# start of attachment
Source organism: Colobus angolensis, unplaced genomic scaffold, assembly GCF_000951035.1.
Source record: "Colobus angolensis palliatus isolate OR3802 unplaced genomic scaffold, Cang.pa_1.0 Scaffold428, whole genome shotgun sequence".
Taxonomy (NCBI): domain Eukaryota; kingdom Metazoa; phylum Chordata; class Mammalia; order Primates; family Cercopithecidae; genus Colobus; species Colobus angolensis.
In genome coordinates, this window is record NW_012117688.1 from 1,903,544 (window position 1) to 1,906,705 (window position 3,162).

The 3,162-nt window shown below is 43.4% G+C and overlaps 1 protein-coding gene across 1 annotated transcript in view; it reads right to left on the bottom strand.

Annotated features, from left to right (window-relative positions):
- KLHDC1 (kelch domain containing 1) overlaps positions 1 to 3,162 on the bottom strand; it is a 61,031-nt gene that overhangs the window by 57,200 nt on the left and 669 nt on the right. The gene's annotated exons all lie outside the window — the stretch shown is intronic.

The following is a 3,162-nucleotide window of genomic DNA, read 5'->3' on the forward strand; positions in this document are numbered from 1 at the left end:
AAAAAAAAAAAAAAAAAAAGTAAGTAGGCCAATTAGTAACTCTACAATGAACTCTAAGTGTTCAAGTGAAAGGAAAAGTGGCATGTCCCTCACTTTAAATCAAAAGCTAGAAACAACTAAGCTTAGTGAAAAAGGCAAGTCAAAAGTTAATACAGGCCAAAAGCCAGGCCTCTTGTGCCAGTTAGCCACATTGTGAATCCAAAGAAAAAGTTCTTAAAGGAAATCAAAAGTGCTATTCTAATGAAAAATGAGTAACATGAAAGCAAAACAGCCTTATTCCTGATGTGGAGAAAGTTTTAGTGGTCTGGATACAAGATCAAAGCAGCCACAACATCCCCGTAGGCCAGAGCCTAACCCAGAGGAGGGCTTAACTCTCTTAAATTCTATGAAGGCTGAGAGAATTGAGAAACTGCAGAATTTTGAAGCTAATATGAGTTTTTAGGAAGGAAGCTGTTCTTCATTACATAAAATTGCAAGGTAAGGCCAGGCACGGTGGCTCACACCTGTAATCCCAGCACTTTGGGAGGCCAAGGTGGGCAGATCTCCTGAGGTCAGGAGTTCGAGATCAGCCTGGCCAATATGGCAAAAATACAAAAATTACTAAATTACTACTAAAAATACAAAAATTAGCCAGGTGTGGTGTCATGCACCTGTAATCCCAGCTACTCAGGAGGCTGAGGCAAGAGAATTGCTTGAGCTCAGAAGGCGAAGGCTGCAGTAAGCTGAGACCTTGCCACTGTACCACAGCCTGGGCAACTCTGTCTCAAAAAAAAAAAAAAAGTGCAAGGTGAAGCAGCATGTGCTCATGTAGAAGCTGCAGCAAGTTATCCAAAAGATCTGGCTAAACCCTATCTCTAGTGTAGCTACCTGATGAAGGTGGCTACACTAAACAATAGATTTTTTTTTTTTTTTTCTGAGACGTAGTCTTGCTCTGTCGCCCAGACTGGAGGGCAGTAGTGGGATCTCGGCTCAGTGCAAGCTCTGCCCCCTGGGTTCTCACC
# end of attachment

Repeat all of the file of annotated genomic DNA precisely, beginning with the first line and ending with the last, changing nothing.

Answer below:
Source organism: Colobus angolensis, unplaced genomic scaffold, assembly GCF_000951035.1.
Source record: "Colobus angolensis palliatus isolate OR3802 unplaced genomic scaffold, Cang.pa_1.0 Scaffold428, whole genome shotgun sequence".
Taxonomy (NCBI): domain Eukaryota; kingdom Metazoa; phylum Chordata; class Mammalia; order Primates; family Cercopithecidae; genus Colobus; species Colobus angolensis.
In genome coordinates, this window is record NW_012117688.1 from 1,903,544 (window position 1) to 1,906,705 (window position 3,162).

The 3,162-nt window shown below is 43.4% G+C and overlaps 1 protein-coding gene across 1 annotated transcript in view; it reads right to left on the bottom strand.

Annotated features, from left to right (window-relative positions):
- KLHDC1 (kelch domain containing 1) overlaps positions 1 to 3,162 on the bottom strand; it is a 61,031-nt gene that overhangs the window by 57,200 nt on the left and 669 nt on the right. The gene's annotated exons all lie outside the window — the stretch shown is intronic.

The following is a 3,162-nucleotide window of genomic DNA, read 5'->3' on the forward strand; positions in this document are numbered from 1 at the left end:
AAAAAAAAAAAAAAAAAAAGTAAGTAGGCCAATTAGTAACTCTACAATGAACTCTAAGTGTTCAAGTGAAAGGAAAAGTGGCATGTCCCTCACTTTAAATCAAAAGCTAGAAACAACTAAGCTTAGTGAAAAAGGCAAGTCAAAAGTTAATACAGGCCAAAAGCCAGGCCTCTTGTGCCAGTTAGCCACATTGTGAATCCAAAGAAAAAGTTCTTAAAGGAAATCAAAAGTGCTATTCTAATGAAAAATGAGTAACATGAAAGCAAAACAGCCTTATTCCTGATGTGGAGAAAGTTTTAGTGGTCTGGATACAAGATCAAAGCAGCCACAACATCCCCGTAGGCCAGAGCCTAACCCAGAGGAGGGCTTAACTCTCTTAAATTCTATGAAGGCTGAGAGAATTGAGAAACTGCAGAATTTTGAAGCTAATATGAGTTTTTAGGAAGGAAGCTGTTCTTCATTACATAAAATTGCAAGGTAAGGCCAGGCACGGTGGCTCACACCTGTAATCCCAGCACTTTGGGAGGCCAAGGTGGGCAGATCTCCTGAGGTCAGGAGTTCGAGATCAGCCTGGCCAATATGGCAAAAATACAAAAATTACTAAATTACTACTAAAAATACAAAAATTAGCCAGGTGTGGTGTCATGCACCTGTAATCCCAGCTACTCAGGAGGCTGAGGCAAGAGAATTGCTTGAGCTCAGAAGGCGAAGGCTGCAGTAAGCTGAGACCTTGCCACTGTACCACAGCCTGGGCAACTCTGTCTCAAAAAAAAAAAAAAAGTGCAAGGTGAAGCAGCATGTGCTCATGTAGAAGCTGCAGCAAGTTATCCAAAAGATCTGGCTAAACCCTATCTCTAGTGTAGCTACCTGATGAAGGTGGCTACACTAAACAATAGATTTTTTTTTTTTTTTTCTGAGACGTAGTCTTGCTCTGTCGCCCAGACTGGAGGGCAGTAGTGGGATCTCGGCTCAGTGCAAGCTCTGCCCCCTGGGTTCTCACC